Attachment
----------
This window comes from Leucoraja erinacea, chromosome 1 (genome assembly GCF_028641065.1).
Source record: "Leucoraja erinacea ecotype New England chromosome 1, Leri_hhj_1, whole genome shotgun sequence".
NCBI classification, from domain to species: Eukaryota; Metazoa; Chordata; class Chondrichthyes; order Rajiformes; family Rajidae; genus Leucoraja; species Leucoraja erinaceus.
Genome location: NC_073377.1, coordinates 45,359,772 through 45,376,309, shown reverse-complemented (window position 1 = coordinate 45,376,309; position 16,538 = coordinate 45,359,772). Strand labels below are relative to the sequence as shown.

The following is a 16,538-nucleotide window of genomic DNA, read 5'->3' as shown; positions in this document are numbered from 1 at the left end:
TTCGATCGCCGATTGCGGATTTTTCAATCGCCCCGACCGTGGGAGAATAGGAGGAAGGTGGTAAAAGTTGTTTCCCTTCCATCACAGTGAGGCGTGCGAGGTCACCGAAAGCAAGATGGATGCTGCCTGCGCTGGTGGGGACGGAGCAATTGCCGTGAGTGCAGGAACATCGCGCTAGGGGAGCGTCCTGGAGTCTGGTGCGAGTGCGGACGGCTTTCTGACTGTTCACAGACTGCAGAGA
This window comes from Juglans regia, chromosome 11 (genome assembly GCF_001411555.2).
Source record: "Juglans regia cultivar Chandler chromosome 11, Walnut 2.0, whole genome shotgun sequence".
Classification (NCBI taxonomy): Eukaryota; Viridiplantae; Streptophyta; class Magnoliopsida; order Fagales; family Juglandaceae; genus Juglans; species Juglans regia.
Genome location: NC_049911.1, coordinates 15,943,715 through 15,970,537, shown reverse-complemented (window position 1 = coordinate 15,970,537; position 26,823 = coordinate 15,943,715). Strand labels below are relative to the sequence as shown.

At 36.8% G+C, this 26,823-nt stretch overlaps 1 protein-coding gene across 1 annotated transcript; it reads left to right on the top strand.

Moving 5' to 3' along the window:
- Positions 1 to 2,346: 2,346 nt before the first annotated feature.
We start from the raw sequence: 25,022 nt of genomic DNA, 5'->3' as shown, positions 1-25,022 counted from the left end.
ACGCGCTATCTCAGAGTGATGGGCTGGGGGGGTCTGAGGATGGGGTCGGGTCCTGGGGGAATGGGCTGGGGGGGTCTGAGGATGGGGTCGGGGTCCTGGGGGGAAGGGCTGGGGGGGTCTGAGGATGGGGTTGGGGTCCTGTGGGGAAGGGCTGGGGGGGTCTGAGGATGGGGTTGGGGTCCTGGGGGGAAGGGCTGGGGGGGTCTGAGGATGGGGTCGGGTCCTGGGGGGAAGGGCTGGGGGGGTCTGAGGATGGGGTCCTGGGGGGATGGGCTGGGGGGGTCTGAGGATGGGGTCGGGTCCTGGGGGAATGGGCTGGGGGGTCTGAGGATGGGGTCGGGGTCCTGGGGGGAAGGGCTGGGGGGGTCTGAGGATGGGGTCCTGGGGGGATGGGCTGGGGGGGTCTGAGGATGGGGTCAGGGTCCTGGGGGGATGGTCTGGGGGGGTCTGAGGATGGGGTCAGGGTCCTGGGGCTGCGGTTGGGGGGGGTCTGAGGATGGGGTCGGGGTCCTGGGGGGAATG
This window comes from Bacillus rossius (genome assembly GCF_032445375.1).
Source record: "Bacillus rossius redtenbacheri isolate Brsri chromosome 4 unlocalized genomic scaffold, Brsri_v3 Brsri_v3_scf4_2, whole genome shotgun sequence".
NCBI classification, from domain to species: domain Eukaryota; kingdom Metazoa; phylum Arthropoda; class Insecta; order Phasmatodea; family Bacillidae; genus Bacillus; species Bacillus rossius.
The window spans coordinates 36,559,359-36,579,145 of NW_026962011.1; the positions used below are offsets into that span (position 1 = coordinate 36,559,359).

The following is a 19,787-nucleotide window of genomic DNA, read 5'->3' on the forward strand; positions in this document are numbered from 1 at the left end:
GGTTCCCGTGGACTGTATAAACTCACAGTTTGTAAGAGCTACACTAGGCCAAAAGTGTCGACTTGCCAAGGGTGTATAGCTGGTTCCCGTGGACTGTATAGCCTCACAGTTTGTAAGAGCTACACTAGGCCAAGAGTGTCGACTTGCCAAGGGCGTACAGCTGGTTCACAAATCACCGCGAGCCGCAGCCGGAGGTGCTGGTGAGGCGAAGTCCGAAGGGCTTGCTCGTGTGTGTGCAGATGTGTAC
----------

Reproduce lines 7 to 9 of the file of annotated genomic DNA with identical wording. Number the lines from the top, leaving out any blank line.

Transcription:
This window comes from Juglans regia, chromosome 11 (genome assembly GCF_001411555.2).
Source record: "Juglans regia cultivar Chandler chromosome 11, Walnut 2.0, whole genome shotgun sequence".
Classification (NCBI taxonomy): Eukaryota; Viridiplantae; Streptophyta; class Magnoliopsida; order Fagales; family Juglandaceae; genus Juglans; species Juglans regia.